HCP Live
Contagion LiveCGT LiveNeurology LiveHCP LiveOncology LiveContemporary PediatricsContemporary OBGYNEndocrinology NetworkPractical CardiologyRheumatology Netowrk

Poll Finds that Few Americans Use EMRs, E-mail

Despite years of hype, EMR adoption is still low among patients. A new poll finds that less than one in 10 American adults use electronic records or e-mail with physicians, and half aren't sure if their physician offers these services.

Despite years of hype around the issue, EMR adoption is still low, among both physicians and patients.

A year after the New England Journal of Medicine released a study stating that only about 8% of the 3,000 hospitals surveyed used even a basic EMR, a new poll finds that less than one in 10 American adults now utilize electronic records or turn to e-mail to contact their doctor.

According to a poll conducted by Harris Interactive/HealthDay, nearly half of respondents weren’t even sure if their physician offered these technologies.

And although most of those polled said they would like their doctors to access their medical records electronically, only 30% believe their insurer should have that same access. Overall, “the general public only has a vague idea, only a very limited understanding, of what all this is about,” said Humphrey Taylor, chairman of The Harris Poll, a service of Harris Interactive.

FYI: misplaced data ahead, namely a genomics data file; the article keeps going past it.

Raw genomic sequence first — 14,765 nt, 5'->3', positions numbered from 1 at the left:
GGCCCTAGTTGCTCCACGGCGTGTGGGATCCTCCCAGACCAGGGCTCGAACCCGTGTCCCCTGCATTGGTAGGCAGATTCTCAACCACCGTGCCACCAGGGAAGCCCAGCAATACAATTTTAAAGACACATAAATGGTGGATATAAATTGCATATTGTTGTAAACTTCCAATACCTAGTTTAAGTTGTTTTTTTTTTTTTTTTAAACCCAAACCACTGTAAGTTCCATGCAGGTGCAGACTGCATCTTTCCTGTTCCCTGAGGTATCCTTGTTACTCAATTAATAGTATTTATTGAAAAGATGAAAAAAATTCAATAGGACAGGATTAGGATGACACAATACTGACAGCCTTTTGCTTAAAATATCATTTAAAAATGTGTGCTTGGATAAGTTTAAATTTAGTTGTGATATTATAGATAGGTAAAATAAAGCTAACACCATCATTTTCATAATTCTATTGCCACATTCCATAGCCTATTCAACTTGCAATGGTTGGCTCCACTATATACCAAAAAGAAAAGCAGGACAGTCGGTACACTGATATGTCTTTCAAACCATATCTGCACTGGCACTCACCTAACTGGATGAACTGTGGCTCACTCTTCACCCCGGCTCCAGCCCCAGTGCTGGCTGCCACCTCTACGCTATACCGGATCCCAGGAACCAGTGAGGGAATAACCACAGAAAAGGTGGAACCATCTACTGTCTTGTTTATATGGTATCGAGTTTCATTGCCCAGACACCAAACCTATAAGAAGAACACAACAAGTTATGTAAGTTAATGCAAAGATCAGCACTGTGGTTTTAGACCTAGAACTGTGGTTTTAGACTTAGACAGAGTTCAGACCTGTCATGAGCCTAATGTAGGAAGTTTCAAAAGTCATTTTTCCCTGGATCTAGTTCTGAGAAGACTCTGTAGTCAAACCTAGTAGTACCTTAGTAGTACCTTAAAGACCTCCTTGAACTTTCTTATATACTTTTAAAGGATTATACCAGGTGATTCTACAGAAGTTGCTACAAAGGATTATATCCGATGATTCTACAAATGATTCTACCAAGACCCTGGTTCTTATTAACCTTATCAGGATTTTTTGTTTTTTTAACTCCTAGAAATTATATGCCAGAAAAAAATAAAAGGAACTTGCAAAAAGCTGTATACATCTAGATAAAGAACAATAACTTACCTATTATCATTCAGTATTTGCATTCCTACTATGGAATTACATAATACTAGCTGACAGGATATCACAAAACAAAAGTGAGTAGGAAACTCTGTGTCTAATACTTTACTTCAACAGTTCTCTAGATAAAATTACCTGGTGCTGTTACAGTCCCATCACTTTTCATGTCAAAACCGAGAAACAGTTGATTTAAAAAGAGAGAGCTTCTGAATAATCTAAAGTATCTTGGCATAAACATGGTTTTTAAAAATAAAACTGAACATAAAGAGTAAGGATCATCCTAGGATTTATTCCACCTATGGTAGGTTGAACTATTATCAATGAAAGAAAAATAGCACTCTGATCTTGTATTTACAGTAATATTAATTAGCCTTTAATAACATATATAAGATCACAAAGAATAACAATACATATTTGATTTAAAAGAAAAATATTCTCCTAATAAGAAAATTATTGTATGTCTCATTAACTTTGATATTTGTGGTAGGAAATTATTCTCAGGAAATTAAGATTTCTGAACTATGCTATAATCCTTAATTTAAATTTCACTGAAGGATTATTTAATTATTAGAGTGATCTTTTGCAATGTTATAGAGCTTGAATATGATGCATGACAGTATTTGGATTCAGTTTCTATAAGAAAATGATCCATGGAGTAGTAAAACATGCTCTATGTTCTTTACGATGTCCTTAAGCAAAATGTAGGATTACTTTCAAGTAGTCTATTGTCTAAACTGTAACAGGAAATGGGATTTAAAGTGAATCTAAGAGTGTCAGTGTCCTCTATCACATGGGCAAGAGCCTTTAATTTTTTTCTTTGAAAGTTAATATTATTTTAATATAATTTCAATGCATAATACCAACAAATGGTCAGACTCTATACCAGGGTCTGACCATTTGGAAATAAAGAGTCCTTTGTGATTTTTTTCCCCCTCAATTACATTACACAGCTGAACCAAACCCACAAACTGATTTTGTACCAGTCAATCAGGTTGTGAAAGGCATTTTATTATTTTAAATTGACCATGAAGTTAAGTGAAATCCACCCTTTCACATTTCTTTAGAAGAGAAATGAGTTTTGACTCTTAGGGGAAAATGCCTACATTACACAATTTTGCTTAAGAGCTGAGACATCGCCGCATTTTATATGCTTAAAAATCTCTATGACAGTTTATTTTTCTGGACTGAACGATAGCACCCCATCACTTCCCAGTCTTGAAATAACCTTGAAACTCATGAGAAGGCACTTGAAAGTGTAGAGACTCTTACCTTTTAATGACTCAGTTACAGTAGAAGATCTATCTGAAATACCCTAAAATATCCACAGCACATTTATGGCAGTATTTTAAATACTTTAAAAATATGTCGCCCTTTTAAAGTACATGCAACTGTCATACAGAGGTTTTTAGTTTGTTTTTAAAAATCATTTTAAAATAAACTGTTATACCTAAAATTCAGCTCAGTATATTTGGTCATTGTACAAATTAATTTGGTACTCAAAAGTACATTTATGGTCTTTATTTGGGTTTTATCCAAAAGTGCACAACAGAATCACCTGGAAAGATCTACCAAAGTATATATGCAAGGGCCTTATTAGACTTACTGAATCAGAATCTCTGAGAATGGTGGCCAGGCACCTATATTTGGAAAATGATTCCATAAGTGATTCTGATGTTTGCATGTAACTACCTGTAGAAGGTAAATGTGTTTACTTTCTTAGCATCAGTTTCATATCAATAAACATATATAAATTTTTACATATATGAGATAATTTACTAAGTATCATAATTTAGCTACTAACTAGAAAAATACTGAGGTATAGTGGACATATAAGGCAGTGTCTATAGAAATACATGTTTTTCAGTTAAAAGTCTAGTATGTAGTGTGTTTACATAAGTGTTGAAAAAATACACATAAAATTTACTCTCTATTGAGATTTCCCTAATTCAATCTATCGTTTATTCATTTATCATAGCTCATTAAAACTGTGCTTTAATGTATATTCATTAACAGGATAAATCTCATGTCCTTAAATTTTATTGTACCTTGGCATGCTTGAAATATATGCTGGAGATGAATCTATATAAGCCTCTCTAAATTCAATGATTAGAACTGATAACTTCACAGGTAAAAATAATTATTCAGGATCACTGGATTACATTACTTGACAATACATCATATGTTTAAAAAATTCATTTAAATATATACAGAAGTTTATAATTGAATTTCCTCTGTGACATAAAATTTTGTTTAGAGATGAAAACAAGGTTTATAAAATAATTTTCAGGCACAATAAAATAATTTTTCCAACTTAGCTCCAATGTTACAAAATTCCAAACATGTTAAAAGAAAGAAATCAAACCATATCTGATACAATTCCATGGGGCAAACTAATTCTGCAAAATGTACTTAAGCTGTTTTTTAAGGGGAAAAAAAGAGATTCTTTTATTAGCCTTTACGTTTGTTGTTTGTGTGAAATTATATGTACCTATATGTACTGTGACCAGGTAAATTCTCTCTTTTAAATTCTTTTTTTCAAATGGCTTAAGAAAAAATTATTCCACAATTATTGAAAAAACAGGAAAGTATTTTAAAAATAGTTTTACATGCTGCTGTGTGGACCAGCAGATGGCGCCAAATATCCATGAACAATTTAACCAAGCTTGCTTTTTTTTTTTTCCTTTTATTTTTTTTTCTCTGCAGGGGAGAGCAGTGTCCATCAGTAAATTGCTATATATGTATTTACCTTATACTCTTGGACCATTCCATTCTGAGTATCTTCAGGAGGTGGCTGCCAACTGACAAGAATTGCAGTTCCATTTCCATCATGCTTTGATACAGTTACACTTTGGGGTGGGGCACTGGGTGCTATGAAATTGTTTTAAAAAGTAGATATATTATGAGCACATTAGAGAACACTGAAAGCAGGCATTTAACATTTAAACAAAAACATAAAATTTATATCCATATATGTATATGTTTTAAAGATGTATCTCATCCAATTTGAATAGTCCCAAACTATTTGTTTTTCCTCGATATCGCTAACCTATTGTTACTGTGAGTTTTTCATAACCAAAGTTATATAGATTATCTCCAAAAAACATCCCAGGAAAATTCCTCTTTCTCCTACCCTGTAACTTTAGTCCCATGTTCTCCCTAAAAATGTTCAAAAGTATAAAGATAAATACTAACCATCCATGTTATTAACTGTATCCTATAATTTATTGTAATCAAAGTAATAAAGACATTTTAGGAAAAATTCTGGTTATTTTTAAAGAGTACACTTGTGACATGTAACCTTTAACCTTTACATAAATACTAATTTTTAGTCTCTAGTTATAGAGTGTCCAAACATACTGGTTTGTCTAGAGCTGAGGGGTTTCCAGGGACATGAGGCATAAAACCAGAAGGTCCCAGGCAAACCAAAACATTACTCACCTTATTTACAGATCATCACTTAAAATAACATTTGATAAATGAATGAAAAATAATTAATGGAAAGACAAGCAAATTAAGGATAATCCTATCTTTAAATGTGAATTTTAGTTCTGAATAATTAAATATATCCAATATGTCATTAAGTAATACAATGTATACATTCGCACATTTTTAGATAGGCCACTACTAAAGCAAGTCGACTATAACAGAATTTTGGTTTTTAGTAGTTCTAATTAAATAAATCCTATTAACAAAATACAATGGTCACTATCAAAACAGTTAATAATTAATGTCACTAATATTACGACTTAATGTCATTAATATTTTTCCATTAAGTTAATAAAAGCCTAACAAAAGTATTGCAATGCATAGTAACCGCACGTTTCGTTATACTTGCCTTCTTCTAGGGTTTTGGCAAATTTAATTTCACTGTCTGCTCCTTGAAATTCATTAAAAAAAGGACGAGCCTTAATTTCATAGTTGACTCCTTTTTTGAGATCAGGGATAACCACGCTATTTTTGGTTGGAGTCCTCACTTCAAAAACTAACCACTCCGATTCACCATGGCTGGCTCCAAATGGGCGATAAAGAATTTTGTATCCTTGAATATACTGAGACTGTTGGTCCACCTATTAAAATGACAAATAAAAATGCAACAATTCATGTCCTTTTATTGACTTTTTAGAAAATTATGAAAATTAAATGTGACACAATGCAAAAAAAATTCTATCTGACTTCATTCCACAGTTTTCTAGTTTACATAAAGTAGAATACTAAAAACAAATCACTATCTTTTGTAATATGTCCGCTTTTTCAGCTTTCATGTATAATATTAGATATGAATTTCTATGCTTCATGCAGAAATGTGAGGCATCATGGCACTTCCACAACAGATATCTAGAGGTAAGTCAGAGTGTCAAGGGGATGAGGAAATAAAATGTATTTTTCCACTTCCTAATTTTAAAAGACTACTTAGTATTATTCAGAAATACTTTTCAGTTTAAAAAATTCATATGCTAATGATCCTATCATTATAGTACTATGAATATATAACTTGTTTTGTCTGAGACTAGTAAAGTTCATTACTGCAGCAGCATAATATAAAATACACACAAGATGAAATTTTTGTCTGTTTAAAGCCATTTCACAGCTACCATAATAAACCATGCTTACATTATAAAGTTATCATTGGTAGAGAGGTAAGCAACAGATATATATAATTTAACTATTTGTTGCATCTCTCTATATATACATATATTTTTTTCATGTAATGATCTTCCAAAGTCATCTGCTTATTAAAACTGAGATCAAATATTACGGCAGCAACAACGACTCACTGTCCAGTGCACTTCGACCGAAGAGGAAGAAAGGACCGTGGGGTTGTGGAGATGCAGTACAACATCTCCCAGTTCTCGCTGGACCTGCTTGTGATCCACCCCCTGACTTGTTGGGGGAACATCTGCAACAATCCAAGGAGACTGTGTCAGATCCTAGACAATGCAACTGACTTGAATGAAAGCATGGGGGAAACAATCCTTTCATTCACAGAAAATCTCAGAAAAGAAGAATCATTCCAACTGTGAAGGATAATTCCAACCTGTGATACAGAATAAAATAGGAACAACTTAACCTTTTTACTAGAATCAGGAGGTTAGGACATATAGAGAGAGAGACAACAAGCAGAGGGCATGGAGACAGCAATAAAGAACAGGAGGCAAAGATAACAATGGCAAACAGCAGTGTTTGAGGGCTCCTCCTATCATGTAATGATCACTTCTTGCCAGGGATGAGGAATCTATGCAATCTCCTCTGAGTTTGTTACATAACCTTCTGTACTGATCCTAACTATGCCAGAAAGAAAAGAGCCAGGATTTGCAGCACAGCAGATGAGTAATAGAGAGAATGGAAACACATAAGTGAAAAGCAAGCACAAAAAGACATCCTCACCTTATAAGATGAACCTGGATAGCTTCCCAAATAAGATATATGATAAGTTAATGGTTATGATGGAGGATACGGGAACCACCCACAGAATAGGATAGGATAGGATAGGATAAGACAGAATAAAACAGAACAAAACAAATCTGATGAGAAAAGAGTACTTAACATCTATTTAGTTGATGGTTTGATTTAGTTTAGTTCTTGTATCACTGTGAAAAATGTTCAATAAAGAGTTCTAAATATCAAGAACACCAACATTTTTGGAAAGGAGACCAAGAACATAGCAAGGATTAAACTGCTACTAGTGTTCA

The poll was conducted online from June 8-10 among 2,035 U.S. adults.

In 2009, 78 percent of adults indicated that they “strongly” or “somewhat” agree that physicians should have access to their electronic records, which represents a 2% drop from a 2007 poll. However, only 9% of patients can communicate with their doctors by e-mail, up from 4% in 2006; 8% are able to schedule a physician visit online (up from 3% in 2006); and 8% can get diagnostic test results by e-mail (up from 2%).

Interestingly, only 28% of those polled thought their physicians used EMRs, but 42% said they didn't know if their primary care physician had the technology.